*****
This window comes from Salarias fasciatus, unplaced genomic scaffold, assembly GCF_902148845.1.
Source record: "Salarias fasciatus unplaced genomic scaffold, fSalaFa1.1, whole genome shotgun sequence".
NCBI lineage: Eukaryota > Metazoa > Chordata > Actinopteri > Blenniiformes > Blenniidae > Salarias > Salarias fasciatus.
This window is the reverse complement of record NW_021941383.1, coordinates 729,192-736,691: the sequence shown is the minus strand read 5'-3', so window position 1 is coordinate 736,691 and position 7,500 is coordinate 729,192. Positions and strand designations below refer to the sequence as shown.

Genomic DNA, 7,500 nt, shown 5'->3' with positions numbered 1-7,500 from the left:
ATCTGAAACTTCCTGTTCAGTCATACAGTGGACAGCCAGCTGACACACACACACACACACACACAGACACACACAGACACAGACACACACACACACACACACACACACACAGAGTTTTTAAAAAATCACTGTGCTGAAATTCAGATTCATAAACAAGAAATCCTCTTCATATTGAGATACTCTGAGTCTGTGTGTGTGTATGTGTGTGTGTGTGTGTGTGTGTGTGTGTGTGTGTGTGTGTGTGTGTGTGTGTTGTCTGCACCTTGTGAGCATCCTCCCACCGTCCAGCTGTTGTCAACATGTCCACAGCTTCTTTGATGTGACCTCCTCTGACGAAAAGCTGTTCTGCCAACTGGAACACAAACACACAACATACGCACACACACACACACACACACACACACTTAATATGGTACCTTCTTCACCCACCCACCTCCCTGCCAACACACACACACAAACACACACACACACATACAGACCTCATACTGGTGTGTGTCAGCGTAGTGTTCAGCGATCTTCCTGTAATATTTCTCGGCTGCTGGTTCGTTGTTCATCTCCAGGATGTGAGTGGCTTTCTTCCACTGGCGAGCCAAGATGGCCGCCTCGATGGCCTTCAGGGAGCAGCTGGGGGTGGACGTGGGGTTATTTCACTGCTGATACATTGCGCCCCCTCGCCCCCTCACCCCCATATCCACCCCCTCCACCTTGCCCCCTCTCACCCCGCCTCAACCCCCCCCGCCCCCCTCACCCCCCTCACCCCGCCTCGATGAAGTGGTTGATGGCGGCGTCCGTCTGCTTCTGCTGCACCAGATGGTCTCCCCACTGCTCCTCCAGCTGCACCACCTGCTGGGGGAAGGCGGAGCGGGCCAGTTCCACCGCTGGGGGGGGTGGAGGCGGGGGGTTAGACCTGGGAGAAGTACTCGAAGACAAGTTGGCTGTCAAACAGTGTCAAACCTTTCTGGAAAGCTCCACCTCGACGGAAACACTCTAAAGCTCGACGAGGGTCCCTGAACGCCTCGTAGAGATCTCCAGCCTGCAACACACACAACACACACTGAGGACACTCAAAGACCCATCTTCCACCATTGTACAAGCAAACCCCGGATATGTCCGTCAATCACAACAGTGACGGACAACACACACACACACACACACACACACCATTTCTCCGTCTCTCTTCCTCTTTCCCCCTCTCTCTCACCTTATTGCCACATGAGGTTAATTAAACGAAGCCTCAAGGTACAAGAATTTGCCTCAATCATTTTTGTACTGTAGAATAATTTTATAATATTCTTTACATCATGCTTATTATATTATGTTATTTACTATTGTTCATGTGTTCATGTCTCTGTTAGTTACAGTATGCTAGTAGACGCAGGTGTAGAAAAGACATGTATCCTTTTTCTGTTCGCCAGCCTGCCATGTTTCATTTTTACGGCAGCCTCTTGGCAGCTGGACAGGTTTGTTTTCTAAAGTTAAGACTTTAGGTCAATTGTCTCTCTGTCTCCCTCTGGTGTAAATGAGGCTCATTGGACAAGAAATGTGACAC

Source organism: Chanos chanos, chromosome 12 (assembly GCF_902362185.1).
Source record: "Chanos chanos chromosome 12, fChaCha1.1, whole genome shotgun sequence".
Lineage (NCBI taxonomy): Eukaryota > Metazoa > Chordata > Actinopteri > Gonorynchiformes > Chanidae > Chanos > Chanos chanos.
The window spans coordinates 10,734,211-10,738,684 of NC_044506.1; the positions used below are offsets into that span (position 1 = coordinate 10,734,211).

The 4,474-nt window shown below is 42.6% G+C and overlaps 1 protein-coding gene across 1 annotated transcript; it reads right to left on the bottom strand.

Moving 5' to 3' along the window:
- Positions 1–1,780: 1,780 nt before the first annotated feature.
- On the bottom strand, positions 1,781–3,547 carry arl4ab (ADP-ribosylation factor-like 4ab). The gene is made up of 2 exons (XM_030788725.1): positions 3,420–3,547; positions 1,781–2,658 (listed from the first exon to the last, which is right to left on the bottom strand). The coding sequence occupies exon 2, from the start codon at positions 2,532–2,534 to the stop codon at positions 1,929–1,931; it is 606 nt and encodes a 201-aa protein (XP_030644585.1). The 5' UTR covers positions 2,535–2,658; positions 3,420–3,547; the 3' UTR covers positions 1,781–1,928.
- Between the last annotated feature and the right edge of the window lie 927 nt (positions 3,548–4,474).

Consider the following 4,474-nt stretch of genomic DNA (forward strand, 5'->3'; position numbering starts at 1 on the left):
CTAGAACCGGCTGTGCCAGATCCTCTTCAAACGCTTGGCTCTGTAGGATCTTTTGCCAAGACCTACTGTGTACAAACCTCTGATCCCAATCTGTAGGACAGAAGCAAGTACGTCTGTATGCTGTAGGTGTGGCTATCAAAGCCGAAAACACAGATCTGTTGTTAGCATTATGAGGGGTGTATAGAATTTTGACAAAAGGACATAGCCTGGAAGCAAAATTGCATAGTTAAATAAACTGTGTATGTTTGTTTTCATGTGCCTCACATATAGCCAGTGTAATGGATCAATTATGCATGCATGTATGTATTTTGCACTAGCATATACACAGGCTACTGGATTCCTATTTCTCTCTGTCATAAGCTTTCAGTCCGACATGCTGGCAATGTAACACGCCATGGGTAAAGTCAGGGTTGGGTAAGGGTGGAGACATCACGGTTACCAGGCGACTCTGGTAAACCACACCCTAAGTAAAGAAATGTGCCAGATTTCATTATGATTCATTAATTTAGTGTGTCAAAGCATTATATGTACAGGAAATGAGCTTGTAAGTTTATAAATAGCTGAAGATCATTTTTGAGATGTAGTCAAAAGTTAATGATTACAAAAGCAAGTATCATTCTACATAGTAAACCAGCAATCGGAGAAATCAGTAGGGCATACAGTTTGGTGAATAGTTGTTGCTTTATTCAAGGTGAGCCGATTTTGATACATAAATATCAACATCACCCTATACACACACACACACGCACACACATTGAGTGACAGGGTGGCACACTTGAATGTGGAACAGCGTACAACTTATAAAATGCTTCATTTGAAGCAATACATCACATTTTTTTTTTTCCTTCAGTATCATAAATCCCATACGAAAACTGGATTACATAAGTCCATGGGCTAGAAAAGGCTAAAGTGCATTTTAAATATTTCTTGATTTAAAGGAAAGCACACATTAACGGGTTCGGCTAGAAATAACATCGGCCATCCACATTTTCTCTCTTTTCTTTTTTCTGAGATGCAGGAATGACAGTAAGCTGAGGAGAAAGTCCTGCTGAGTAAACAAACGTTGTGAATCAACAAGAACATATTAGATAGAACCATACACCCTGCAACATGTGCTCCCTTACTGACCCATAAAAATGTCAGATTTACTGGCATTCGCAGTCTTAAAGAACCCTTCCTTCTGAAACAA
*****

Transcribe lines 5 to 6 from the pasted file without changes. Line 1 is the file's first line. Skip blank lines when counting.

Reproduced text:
Genomic DNA, 7,500 nt, shown 5'->3' with positions numbered 1-7,500 from the left:
ATCTGAAACTTCCTGTTCAGTCATACAGTGGACAGCCAGCTGACACACACACACACACACACACAGACACACACAGACACAGACACACACACACACACACACACACACACAGAGTTTTTAAAAAATCACTGTGCTGAAATTCAGATTCATAAACAAGAAATCCTCTTCATATTGAGATACTCTGAGTCTGTGTGTGTGTATGTGTGTGTGTGTGTGTGTGTGTGTGTGTGTGTGTGTGTGTGTGTGTGTGTGTTGTCTGCACCTTGTGAGCATCCTCCCACCGTCCAGCTGTTGTCAACATGTCCACAGCTTCTTTGATGTGACCTCCTCTGACGAAAAGCTGTTCTGCCAACTGGAACACAAACACACAACATACGCACACACACACACACACACACACACACTTAATATGGTACCTTCTTCACCCACCCACCTCCCTGCCAACACACACACACAAACACACACACACACATACAGACCTCATACTGGTGTGTGTCAGCGTAGTGTTCAGCGATCTTCCTGTAATATTTCTCGGCTGCTGGTTCGTTGTTCATCTCCAGGATGTGAGTGGCTTTCTTCCACTGGCGAGCCAAGATGGCCGCCTCGATGGCCTTCAGGGAGCAGCTGGGGGTGGACGTGGGGTTATTTCACTGCTGATACATTGCGCCCCCTCGCCCCCTCACCCCCATATCCACCCCCTCCACCTTGCCCCCTCTCACCCCGCCTCAACCCCCCCCGCCCCCCTCACCCCCCTCACCCCGCCTCGATGAAGTGGTTGATGGCGGCGTCCGTCTGCTTCTGCTGCACCAGATGGTCTCCCCACTGCTCCTCCAGCTGCACCACCTGCTGGGGGAAGGCGGAGCGGGCCAGTTCCACCGCTGGGGGGGGTGGAGGCGGGGGGTTAGACCTGGGAGAAGTACTCGAAGACAAGTTGGCTGTCAAACAGTGTCAAACCTTTCTGGAAAGCTCCACCTCGACGGAAACACTCTAAAGCTCGACGAGGGTCCCTGAACGCCTCGTAGAGATCTCCAGCCTGCAACACACACAACACACACTGAGGACACTCAAAGACCCATCTTCCACCATTGTACAAGCAAACCCCGGATATGTCCGTCAATCACAACAGTGACGGACAACACACACACACACACACACACACACCATTTCTCCGTCTCTCTTCCTCTTTCCCCCTCTCTCTCACCTTATTGCCACATGAGGTTAATTAAACGAAGCCTCAAGGTACAAGAATTTGCCTCAATCATTTTTGTACTGTAGAATAATTTTATAATATTCTTTACATCATGCTTATTATATTATGTTATTTACTATTGTTCATGTGTTCATGTCTCTGTTAGTTACAGTATGCTAGTAGACGCAGGTGTAGAAAAGACATGTATCCTTTTTCTGTTCGCCAGCCTGCCATGTTTCATTTTTACGGCAGCCTCTTGGCAGCTGGACAGGTTTGTTTTCTAAAGTTAAGACTTTAGGTCAATTGTCTCTCTGTCTCCCTCTGGTGTAAATGAGGCTCATTGGACAAGAAATGTGACAC